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Is Goji Juice Really as Good as it is Being Promoted As?

June 04, 2007 | 84,157 views

That’s the million-dollar question being asked, and answered, in this video, which exposes the truth about the latest health craze sweeping across Canada and into the United States.

Goji juice is hyped as the cure-all remedy for 34 different ailments, including arthritis, diabetes and cancer. But the truth is both shocking and infuriating, as they uncover the lack of nutritional value of the goji juice in the lab.

Earl Mendel—the well-respected author of the Vitamin Bible—is the face of Himalayan Goji, and he’s making some pretty hefty claims about the berry. And that’s the problem. Upon probing, he admits he’s talking about the berry—not necessarily the juice!

Himalayan Goji juice is not sold in stores, but rather through a multi-level marketing plan. At about $50 per bottle, there’s lots of money being made, but there does not seem to be enough proof to back up the amazing health claims of the juice itself.


CBC News Marketplace January 24, 2007



 


Dr. Mercola's Comment:

Goji juice is hyped as the cure-all remedy for 34 different ailments, including arthritis, diabetes and cancer. But the truth is both shocking and infuriating. In the lab, goji juice proves to have little nutritional value.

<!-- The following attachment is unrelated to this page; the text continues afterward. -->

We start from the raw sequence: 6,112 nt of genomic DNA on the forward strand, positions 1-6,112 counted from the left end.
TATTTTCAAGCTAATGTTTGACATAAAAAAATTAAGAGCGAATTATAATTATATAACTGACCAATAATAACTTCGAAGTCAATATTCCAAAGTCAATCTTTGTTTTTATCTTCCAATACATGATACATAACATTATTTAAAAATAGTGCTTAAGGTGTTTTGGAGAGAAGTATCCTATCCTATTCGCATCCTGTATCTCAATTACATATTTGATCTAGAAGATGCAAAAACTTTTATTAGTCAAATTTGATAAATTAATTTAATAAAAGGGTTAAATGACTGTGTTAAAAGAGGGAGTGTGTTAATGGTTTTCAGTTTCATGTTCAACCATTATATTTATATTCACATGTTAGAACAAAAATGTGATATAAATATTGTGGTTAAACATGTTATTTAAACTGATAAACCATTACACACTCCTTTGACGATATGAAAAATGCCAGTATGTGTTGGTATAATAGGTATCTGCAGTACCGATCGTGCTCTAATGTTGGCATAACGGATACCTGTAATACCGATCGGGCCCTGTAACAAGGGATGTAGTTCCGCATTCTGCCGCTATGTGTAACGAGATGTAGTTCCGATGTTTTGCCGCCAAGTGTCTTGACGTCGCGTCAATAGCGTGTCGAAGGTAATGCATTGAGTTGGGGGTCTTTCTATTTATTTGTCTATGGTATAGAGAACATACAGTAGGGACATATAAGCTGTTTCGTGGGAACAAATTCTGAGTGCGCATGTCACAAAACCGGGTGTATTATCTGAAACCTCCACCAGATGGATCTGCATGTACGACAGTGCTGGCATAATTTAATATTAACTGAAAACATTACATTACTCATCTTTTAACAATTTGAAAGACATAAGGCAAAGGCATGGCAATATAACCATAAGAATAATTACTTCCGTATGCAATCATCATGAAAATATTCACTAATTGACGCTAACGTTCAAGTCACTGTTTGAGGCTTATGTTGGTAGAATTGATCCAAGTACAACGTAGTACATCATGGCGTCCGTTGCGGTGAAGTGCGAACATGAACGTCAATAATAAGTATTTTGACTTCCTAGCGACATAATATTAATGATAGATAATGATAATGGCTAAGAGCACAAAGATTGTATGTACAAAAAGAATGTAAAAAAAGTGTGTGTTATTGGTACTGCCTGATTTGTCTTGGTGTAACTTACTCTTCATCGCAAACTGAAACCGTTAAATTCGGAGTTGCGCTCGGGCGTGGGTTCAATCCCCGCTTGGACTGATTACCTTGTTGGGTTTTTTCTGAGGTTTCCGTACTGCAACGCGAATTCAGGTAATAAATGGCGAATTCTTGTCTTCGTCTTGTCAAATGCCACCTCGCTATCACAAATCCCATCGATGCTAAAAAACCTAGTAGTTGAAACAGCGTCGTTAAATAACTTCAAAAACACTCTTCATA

Earl Mendel -- the author of the Vitamin Bible -- is the face of Himalayan Goji, and he's making some pretty hefty claims about the berry. And that's the problem. Upon probing, he admits he's talking about the berry -- not necessarily the juice!

Himalayan Goji juice is not sold in stores, but rather through a multi-level marketing plan. At about $50 per bottle, there's lots of money being made, but there does not seem to be enough proof to back up the amazing health claims of the juice itself.

Now, please understand that I have nothing against Goji berries. I fully believe that they are a powerhouse of nutrition and loaded with beneficial antioxidants and micronutrients. I even consume them myself.

However,  this appears to be a classic example of sleazy nutritional marketing that exaggerates the benefits of a good food, adulterates it and then puts it in a multi-level marketing scam that fleeces good people of their hard-earned money with very little benefit.

In general, fruit juice is not the best way to consume a fruit. It is typically better to consume the whole fruit.

Most of traditional medicine fails to recognize that the sugars in fruit juice contribute to major distortions of insulin balance. I believe that fruit juice and pasteurized milk are two of the most misunderstood foods in our culture. Most people believe they are health foods, while the polar opposite is true. They tend to be pernicious fluids that worsen most people's health.

Juicing your vegetables at home, however, is a very different matter. Juiced vegetables do not have the absurdly high sugar content of fruit juice, and vegetable juicing can be a very healthy practice.

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